Currently, Reikan FoCal is a leader in automatic calibration software. It doesn’t only perform automatic/semi-automatic calibration (depending on the supported camera) but also comes with fairly advanced reporting and testing capabilities for each individual focus point. This lens calibration tool will analyze each picture and will specify which autofocus adjustment value works best.

        Pros+
        • Auto adjustments of camera settings
        • Database for comparison of the camera and lens performance
        • Target setup utility checks everything before the user starts running tests
        • File mode figures out all saved settings
        • Camera information tool offers info about one picture
        Cons-
        • For some models, the procedure is semi-automatic
        • Paid software

        The automatic testing and lens calibration procedure are currently accessible only for digital SLR Canon cameras. For Nikon DSLRs, you will have to use the manual settings change mode (MSC) for now. The software will indicate what to change on the camera, and you will have to type in the values manually. Here is the camera lens calibration procedure using the FoCal package:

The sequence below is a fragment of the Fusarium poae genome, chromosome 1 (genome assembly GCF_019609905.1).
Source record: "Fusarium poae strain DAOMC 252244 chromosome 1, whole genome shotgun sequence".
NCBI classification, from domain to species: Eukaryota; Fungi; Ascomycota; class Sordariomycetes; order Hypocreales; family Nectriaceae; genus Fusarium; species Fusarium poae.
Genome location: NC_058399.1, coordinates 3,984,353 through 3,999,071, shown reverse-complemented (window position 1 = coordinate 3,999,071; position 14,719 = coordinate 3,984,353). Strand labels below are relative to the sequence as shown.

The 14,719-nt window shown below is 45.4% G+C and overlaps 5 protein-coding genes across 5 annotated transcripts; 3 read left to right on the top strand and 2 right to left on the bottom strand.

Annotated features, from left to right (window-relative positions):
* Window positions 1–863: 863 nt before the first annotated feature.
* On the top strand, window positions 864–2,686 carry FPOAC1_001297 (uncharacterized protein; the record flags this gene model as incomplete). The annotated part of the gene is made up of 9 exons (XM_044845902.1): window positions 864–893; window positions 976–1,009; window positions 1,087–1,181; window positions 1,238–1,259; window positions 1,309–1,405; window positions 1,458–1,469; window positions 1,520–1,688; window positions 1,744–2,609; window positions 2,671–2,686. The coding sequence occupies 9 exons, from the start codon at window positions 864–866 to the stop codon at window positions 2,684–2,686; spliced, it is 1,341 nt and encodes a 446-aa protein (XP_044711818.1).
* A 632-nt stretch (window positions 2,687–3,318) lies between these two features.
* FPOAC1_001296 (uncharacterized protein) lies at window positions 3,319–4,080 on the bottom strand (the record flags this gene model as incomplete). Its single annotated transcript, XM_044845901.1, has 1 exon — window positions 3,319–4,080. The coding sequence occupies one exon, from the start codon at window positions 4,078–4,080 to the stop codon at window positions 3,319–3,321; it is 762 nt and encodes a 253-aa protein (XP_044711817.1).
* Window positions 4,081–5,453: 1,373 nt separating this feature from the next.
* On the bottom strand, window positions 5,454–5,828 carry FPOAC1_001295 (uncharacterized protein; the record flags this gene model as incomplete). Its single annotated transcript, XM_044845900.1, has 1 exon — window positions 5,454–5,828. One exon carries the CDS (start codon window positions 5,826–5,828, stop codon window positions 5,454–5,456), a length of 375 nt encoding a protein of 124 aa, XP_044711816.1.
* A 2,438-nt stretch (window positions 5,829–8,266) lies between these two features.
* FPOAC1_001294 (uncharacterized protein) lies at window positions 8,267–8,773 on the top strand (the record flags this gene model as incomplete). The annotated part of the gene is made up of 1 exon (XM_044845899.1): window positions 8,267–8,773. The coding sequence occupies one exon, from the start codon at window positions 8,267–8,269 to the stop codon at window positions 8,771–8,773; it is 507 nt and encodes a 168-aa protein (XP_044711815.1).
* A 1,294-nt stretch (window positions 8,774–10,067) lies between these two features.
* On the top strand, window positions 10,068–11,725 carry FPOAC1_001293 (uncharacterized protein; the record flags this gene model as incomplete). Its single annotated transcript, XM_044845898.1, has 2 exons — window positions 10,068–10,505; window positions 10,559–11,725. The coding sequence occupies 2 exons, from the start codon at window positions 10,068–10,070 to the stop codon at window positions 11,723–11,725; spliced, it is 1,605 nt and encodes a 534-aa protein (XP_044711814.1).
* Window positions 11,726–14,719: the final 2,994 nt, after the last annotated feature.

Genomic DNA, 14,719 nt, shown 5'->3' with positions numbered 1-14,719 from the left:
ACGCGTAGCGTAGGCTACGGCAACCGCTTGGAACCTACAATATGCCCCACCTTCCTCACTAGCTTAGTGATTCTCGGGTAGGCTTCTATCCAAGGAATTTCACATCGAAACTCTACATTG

1. Installation and connection.

        A PC or laptop is required for fully automatic calibration. Connect the camera to the computer using the supplied USB cable, turn it on, and install the camera drivers first (if necessary). After installing and configuring the drivers, install FoCal. Once everything is checked, turn off the camera and disconnect the cable upon the end of the installation.

        2. Check and prepare the surroundings.

        A photographer needs to be in the space with plenty of light in order for autofocus to work correctly. If this isn’t an option, you will have to set up a powerful lighting source to properly set the focus diagram, since one light bulb in the room won’t be enough. Print the test table in PDF format that comes with the FoCal software on plain Letter paper. A qualitative inkjet printer is suggested.

        Attach the test table to a flat surface or a straight wall. Locate the camera on a tripod at a particular distance directly from the map, depending on the focal length of the lens. The developer suggests aiming the focal length of the lens at about 25-50 times longer. So, in case you are calibrating a 50mm lens, you should test at a distance of 1.25 to 2.5 m. Ensure that the diagram is parallel to your camera, and that nothing is titled.

        3. Initiate the procedure.

        Connect the USB cable to the camera and the PC/laptop. Enable the Live View and use the software’s tips on how to move/align the test target. As soon as FoCal shows you a green checkmark, start the automatic or semi-automatic testing procedure. The camera is capable of taking pictures and adjusting the focus. Here is what the procedure looks like:

        focal plus interface lens calibration